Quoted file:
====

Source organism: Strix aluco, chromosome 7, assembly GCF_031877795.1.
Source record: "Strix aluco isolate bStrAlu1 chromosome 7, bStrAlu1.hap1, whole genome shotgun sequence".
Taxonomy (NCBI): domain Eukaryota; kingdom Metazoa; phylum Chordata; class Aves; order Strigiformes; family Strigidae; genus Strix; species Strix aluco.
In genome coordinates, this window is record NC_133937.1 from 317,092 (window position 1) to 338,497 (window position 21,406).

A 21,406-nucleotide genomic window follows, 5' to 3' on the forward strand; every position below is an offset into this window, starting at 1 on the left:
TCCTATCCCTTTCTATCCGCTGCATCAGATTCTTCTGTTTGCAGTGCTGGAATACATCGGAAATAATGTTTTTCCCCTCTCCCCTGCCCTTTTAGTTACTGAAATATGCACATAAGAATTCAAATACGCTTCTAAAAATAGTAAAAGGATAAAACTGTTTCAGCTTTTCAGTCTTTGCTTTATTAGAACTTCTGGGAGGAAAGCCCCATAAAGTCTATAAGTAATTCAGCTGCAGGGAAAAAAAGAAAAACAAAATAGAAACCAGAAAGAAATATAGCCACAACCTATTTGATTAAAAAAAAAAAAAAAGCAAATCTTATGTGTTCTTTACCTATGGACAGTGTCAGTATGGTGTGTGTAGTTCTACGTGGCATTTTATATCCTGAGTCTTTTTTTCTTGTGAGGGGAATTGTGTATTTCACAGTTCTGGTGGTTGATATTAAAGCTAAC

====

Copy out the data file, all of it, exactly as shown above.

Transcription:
Source organism: Strix aluco, chromosome 7, assembly GCF_031877795.1.
Source record: "Strix aluco isolate bStrAlu1 chromosome 7, bStrAlu1.hap1, whole genome shotgun sequence".
Taxonomy (NCBI): domain Eukaryota; kingdom Metazoa; phylum Chordata; class Aves; order Strigiformes; family Strigidae; genus Strix; species Strix aluco.
In genome coordinates, this window is record NC_133937.1 from 317,092 (window position 1) to 338,497 (window position 21,406).

A 21,406-nucleotide genomic window follows, 5' to 3' on the forward strand; every position below is an offset into this window, starting at 1 on the left:
TCCTATCCCTTTCTATCCGCTGCATCAGATTCTTCTGTTTGCAGTGCTGGAATACATCGGAAATAATGTTTTTCCCCTCTCCCCTGCCCTTTTAGTTACTGAAATATGCACATAAGAATTCAAATACGCTTCTAAAAATAGTAAAAGGATAAAACTGTTTCAGCTTTTCAGTCTTTGCTTTATTAGAACTTCTGGGAGGAAAGCCCCATAAAGTCTATAAGTAATTCAGCTGCAGGGAAAAAAAGAAAAACAAAATAGAAACCAGAAAGAAATATAGCCACAACCTATTTGATTAAAAAAAAAAAAAAAGCAAATCTTATGTGTTCTTTACCTATGGACAGTGTCAGTATGGTGTGTGTAGTTCTACGTGGCATTTTATATCCTGAGTCTTTTTTTCTTGTGAGGGGAATTGTGTATTTCACAGTTCTGGTGGTTGATATTAAAGCTAAC